Youthful sharks out to torpedo Raila’s ambition

November 13, 2014 OPINION/NEWS

Kenya's PM Odinga attends a news conference on the situation in the Horn of Africa, at the U.N. headquarters in New York



Joe Khamisi

Kenya’s Orange Democratic Movement leader Raila Odinga must be feeling the heat. The man who is known for destroying parties from within is today faced with an internal crisis in his own opposition party that is endangering his political future.

From 1994 when he walked out of FORD party and left it in shambles following a clash with Michael Wamalwa; to 2002 when he stormed out of KANU and left it in disarray after President Moi tipped Uhuru Kenyatta as his preferred presidential candidate; to 2005 when he quarrelled with President Kibaki and left NARC in disorder to form ODM-K, Raila has been a man in a hurry to ascend to power.

He missed three chances to become President of Kenya. Now, he is on a fourth mission. But this mission is fraught with unprecedented difficulties as he tries to stay afloat against youthful sharks determined to torpedo his ambition. He does not just have enemies without; he has them in droves within.

For the first time in his long political career, Raila finds he has few options.

One, age is against him. At 70 years old and with opponents half his age scrambling to succeed him, Raila finds himself in a stranglehold. Though still agile, physically and mentally, foes are using his advanced age as an excuse to edge him out into oblivion.

Two, because of the combative, abrasive, and bossy nature of his personality, Raila has left many political enemies in the wake of his career. In a country as heavily tribal as Kenya, a national politician cannot survive in an atmosphere of unending personal crises.

Three, his own close allies, the people he relied most to push his philosophy at the grassroots, have either bolted or are deserting him.

Hence the desperation. Why is it that he has to follow on the footsteps of his arch-enemy, Uhuru Kenyatta? Whenever Uhuru goes he follows behind; name it, Mombasa, Kwale, Migori, Kisii, and now Nyanza. Either his aides have run out of ideas on how the opposition should operate in a democratic society; or they are too frustrated by the way things are going in the opposition camp.

Any opposition party anywhere in the world must be pro-active, aggressive, innovative, and a step ahead of the ruling party. It cannot lie fallow, nor can it be a copy-cat. The reasons for Uhuru visiting Kwale may be different from Raila’s. Uhuru may want to tell the Digos what his government has done or intends to do for them. Raila must tell them why what the government is doing is not good enough for them.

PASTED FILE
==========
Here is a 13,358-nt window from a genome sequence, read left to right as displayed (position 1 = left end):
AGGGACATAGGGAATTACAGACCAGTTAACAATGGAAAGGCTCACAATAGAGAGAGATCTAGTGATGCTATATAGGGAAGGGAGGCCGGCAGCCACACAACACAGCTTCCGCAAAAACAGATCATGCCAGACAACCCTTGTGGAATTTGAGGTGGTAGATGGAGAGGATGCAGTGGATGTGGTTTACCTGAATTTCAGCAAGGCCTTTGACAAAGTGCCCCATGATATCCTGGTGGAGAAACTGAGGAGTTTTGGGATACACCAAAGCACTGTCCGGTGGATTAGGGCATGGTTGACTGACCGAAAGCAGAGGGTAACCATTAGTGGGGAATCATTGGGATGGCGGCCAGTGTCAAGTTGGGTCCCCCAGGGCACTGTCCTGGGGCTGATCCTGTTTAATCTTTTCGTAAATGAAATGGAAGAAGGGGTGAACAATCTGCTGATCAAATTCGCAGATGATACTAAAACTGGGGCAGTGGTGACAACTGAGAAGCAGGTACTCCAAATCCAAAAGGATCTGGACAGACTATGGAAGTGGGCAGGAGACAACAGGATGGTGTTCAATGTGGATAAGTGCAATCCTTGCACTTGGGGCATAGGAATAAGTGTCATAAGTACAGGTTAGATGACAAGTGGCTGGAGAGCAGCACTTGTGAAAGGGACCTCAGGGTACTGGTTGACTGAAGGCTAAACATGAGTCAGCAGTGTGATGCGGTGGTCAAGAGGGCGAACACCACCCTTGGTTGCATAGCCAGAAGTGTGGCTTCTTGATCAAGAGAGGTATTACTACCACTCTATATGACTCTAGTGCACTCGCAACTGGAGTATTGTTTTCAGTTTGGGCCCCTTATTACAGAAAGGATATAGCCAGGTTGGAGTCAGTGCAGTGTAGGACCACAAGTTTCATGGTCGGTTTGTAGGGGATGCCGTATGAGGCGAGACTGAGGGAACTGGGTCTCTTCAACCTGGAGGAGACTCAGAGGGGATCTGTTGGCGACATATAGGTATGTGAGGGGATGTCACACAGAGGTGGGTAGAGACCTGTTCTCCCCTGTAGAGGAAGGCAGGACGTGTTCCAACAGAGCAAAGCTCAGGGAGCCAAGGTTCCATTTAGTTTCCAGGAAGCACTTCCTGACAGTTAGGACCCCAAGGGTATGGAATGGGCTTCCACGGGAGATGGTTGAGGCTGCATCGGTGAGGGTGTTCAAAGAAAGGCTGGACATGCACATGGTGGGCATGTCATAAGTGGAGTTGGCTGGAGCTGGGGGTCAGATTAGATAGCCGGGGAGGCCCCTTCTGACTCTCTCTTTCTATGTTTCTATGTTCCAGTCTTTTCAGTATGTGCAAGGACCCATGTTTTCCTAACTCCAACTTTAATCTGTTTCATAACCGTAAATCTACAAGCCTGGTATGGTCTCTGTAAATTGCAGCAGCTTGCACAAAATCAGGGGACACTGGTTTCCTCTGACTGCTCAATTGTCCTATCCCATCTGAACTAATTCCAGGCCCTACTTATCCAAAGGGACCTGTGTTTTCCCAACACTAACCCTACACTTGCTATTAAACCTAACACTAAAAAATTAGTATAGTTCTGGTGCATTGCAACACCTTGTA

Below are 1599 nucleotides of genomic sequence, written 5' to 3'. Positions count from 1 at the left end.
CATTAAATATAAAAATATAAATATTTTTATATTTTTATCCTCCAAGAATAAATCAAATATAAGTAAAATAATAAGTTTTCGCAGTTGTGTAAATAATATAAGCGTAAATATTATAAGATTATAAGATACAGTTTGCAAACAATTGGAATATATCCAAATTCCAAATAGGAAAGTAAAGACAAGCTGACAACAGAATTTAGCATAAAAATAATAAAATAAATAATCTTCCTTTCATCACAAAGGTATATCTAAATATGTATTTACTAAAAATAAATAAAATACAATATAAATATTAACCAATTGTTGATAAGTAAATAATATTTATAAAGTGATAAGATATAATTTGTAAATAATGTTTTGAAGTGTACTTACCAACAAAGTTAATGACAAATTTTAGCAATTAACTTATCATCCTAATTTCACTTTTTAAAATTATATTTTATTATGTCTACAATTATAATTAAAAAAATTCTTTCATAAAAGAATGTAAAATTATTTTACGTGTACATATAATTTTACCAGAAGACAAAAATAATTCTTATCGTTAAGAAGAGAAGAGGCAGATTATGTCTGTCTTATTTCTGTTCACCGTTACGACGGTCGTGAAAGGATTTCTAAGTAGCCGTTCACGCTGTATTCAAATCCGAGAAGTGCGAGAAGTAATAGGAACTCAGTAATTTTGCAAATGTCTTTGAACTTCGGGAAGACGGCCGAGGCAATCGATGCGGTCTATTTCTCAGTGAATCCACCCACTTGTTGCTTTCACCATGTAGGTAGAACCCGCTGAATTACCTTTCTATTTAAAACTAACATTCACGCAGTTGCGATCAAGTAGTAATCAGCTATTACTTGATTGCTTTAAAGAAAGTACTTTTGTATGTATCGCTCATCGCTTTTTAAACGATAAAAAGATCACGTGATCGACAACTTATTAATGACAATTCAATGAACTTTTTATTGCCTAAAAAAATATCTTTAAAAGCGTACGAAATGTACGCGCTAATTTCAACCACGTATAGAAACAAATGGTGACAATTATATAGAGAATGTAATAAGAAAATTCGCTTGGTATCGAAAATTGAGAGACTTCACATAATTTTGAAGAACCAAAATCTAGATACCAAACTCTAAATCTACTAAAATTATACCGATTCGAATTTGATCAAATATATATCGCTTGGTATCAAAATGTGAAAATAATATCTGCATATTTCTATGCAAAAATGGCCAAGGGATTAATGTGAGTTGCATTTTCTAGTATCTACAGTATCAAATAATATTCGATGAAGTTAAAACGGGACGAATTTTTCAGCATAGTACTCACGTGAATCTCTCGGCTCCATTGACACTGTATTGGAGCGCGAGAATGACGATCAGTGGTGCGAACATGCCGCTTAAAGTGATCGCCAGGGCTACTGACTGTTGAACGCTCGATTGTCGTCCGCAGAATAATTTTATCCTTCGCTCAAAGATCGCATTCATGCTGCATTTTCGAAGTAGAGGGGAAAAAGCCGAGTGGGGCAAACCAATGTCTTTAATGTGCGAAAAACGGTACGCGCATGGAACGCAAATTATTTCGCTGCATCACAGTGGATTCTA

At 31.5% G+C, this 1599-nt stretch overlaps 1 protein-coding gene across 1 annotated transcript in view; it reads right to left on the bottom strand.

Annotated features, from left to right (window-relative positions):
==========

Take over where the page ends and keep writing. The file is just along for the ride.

Raila’s flagship campaign to force a referendum as a way of disorganizing the government has lost steam and, as I said here, is dead at the docks.

But don’t write off Raila. The man is adept at reinventing himself. He has done it before. In 2007, he surprised Kalonzo Musyoka, his fellow presidential aspirant, when he acquired the Orange name after the former had taken off with the party registration documents. I wouldn’t be surprised if he does the same this time around. Maybe that is why we are hearing about outfits like OKOA-Fresh and OKOA Kenya Patriotic Party. They may be his fall-back.

His opponents must know that Raila still commands a lot of following in the country. If he ditches ODM today for OKOA this or OKOA that, ODM will be nothing but a shell. His fanatic supporters will most certainly follow him.

The tragedy is, there is no one in ODM who has the kind of magnetic charisma and mass support to advance ODM’s agenda like Jakom.

That is why the Luo leaders who are on a mission to find a replacement for Raila have a hard time ahead of them.






Joe Khamisi

Joe Khamisi is a former journalist, diplomat and Member of Parliament. He is also the Author of the Politics of Betrayal:Diary of a Kenyan Legislator, a political memoir about the situation in Kenya between 2001, when the ruling party of President Daniel Arap Moi, the Kenya African National Union (KANU), merged with Raila Odinga’s National Development Party.

The book also narrates cases of corruption in Parliament and in the Media and records Senator Obama’s visit to Kenya in 2006. As a friend of Barack Obama Senior, the author also remembers the times and tragedies of the American-educated economist.

Joe Khamisi’s second book, a biography, ‘Dash Before Dusk’, is currently awaiting publication.

In addition to the above books, Joe Khamisi blogs at , and for media enquiries can be reached at [email protected]

(This article is courtesy of Joe Khamisi and was originally published at the above blog on 12th November 2014)


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